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A Simple, Secured Default HTTP(S) Server for Golang
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secureserver.go

readme.md

Go secureserver

Out-of-the-box, Go is a fully capable HTTP/HTTPS server. However, it is not configured correctly to avoid malicious clients, timeouts, or even simple SSL auto setup with LetsEncrypt.org.

This repository exists to help go developers launch a secure, simple HTTPS server.

This configuration blocks major attacks like:

  • BEAST attack
  • POODLE (SSLv3)
  • POODLE (TLS)
  • Heartbleed
  • CRIME
  • FUBAR
  • OpenSSL CCS vulnerability (CVE-2014-0224)
  • OpenSSL Padding Oracle vulnerability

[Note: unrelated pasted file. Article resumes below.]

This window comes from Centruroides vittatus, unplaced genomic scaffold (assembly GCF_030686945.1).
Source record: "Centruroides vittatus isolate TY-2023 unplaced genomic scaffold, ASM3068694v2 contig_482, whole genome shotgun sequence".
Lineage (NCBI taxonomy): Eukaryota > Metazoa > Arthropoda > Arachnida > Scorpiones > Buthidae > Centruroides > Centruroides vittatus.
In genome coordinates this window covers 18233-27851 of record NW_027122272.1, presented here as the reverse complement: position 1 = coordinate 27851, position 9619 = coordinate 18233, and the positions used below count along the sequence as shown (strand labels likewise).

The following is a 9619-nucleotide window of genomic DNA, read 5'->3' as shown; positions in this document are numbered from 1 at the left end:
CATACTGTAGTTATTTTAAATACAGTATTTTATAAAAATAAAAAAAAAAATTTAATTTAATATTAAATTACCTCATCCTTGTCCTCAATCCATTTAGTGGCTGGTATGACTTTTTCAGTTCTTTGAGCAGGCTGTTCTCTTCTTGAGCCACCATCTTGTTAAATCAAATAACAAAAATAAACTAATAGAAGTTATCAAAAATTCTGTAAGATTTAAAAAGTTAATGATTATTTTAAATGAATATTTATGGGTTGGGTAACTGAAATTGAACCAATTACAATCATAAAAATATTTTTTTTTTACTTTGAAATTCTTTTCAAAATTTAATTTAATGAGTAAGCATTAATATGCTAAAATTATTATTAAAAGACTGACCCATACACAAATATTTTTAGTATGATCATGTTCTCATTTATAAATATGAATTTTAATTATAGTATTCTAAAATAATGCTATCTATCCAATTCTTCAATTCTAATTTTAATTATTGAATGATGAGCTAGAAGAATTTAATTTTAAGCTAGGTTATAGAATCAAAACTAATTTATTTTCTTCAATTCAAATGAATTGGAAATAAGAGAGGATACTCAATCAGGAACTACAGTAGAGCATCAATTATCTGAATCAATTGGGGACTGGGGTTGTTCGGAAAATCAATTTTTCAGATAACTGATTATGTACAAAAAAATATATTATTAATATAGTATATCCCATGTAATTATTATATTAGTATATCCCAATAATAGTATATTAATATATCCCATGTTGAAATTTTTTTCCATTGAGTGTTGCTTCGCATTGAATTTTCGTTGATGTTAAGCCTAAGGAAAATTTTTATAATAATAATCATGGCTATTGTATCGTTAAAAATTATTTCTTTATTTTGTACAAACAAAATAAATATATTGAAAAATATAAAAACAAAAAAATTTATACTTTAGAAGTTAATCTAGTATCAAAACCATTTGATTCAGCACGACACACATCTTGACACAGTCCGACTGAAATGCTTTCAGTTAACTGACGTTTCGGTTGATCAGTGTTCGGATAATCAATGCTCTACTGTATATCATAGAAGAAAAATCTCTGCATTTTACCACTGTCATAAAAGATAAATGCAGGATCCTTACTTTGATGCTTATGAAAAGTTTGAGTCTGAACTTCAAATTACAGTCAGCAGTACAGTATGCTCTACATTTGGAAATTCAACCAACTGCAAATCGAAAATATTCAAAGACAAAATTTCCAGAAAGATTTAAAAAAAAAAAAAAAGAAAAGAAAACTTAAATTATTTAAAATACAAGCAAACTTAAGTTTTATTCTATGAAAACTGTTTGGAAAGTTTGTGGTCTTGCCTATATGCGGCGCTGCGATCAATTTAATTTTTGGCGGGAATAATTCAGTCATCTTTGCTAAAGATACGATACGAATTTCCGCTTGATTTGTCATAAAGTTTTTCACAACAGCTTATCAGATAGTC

Achieving forward secrecy and low server load are a focus.

Reading

Install

go get github.com/xeoncross/secureserver

Demo Server

You can quickly run a test HTTP/HTTPS server like so:

package main

import (
  "github.com/xeoncross/secureserver"
)

func main() {
  domain := "example.com"
  HSTS := false // enable/disable HSTS
  secureserver.RunHTTPRedirectServer()
  secureserver.RunDemoHTTPSServer(domain, HSTS) // blocks
}

Usage

package main

import (
  "github.com/xeoncross/secureserver"
)

func main() {
  domain := "example.com"
  secureserver.RunHTTPRedirectServer()
  s := secureserver.GetHTTPSServer(domain)

  mux := http.NewServeMux()
  mux.HandleFunc("/", func(w http.ResponseWriter, req *http.Request) {
    w.Header().Add("Strict-Transport-Security", "max-age=63072000; includeSubDomains")
    w.Write([]byte("This is an example server on " + domain + ".\n"))
  })

  s.Handler = mux

  log.Fatal(s.ListenAndServeTLS("", ""))
}

Todo

Contributions Required

To serve a source of information about current Go best-practices; pull requests, issues, and documentation are welcome.

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